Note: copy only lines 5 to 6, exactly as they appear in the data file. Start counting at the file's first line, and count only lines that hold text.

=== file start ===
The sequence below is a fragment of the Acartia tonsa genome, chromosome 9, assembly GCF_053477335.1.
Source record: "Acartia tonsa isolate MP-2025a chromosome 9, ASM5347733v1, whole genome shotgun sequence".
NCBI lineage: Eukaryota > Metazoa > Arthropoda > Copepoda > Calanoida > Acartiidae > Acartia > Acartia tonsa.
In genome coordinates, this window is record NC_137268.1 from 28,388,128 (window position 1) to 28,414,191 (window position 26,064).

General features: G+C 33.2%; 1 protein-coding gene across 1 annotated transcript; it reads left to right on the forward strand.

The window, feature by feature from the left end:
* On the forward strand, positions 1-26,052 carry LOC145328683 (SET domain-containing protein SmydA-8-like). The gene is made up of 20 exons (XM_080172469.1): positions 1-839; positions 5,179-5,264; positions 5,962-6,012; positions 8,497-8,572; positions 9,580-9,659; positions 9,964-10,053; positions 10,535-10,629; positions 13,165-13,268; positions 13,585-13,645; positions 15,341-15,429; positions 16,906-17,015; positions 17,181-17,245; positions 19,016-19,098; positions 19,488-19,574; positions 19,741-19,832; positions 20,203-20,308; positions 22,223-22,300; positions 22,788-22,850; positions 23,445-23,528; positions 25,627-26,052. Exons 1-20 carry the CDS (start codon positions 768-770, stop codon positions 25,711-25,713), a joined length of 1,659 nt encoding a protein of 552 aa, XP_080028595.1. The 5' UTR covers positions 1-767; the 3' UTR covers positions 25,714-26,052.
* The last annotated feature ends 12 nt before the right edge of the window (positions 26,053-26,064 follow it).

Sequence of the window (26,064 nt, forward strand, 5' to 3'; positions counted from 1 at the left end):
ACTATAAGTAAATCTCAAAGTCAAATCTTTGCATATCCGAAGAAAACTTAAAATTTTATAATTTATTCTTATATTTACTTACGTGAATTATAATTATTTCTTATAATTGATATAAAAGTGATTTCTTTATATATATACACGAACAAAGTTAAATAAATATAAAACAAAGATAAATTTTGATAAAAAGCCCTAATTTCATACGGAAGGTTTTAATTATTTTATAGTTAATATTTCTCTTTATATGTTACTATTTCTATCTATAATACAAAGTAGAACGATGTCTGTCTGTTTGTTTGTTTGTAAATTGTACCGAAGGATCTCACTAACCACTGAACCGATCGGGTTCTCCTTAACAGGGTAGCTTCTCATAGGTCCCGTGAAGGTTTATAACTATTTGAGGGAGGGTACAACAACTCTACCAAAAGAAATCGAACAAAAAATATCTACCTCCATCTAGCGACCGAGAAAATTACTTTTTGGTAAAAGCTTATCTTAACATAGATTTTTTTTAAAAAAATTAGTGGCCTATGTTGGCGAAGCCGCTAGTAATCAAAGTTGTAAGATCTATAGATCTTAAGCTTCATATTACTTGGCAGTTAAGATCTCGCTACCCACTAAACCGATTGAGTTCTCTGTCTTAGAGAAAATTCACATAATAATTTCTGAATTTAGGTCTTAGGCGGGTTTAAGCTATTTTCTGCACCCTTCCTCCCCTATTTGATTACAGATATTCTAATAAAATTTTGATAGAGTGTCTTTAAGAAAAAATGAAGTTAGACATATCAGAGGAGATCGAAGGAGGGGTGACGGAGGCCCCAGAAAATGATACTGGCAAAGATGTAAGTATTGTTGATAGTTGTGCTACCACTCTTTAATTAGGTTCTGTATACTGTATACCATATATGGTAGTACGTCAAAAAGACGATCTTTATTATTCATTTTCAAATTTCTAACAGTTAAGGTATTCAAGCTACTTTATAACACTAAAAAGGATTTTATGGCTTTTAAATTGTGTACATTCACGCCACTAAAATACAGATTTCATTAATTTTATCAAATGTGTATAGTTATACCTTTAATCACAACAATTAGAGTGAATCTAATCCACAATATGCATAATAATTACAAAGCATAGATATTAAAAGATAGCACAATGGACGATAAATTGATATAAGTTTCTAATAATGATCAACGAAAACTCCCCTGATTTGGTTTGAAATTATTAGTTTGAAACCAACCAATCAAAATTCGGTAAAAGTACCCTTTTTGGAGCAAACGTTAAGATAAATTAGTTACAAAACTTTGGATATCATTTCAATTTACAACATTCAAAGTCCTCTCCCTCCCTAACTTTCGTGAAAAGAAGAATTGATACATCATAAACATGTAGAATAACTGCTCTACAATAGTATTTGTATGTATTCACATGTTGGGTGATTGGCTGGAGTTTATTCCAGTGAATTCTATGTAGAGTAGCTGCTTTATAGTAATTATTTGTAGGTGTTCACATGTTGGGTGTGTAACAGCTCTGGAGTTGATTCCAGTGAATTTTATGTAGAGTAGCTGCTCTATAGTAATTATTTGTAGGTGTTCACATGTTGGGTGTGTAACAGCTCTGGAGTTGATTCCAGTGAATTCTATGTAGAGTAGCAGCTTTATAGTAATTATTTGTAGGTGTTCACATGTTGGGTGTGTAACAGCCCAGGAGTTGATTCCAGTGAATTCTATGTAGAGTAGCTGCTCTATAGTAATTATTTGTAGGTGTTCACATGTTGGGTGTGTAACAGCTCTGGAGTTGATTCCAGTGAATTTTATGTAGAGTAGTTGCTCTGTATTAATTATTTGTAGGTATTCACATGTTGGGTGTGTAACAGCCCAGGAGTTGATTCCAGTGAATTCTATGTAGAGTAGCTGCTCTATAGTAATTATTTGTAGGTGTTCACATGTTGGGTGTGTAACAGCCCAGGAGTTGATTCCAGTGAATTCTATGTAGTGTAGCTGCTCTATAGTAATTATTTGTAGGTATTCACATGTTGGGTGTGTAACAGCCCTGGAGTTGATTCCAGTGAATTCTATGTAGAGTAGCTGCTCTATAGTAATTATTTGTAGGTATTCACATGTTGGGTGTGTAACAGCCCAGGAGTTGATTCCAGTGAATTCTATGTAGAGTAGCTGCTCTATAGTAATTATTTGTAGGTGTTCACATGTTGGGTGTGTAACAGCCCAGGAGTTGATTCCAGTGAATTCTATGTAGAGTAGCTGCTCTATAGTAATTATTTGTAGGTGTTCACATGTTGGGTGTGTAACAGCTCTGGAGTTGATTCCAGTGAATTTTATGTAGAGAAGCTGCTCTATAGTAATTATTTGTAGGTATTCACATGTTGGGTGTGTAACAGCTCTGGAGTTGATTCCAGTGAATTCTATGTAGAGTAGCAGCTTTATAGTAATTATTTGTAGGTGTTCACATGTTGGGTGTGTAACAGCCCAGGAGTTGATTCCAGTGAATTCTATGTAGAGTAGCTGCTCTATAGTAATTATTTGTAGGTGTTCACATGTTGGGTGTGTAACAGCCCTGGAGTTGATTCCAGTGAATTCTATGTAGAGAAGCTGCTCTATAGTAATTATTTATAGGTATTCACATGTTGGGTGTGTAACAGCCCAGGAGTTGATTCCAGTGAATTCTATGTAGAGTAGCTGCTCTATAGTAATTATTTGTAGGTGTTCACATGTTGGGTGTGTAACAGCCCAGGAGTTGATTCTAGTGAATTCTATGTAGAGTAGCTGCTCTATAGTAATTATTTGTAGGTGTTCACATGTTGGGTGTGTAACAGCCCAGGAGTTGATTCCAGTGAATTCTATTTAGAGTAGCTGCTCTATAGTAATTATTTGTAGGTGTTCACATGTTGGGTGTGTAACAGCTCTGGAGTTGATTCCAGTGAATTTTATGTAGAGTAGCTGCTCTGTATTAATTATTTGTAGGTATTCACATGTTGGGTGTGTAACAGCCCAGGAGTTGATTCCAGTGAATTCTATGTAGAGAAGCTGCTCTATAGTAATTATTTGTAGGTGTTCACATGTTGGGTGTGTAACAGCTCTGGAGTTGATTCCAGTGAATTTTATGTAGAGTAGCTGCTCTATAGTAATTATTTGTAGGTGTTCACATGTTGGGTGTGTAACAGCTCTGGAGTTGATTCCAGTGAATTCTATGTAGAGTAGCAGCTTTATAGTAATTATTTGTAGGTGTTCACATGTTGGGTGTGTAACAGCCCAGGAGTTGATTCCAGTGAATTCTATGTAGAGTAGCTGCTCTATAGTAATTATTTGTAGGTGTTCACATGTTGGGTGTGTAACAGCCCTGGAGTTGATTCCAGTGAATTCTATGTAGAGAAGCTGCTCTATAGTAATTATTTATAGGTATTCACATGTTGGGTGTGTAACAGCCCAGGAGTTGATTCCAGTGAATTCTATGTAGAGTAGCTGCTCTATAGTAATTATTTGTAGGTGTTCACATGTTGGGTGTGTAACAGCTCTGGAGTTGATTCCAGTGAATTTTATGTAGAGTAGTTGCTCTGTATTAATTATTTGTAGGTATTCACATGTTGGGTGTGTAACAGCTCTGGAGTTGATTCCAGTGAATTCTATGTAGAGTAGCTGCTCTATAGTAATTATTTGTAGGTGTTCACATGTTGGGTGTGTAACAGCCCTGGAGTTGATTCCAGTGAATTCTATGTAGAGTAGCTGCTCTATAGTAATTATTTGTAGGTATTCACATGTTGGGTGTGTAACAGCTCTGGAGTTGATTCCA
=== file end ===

General features: G+C 33.2%; 1 protein-coding gene across 1 annotated transcript; it reads left to right on the forward strand.

The window, feature by feature from the left end: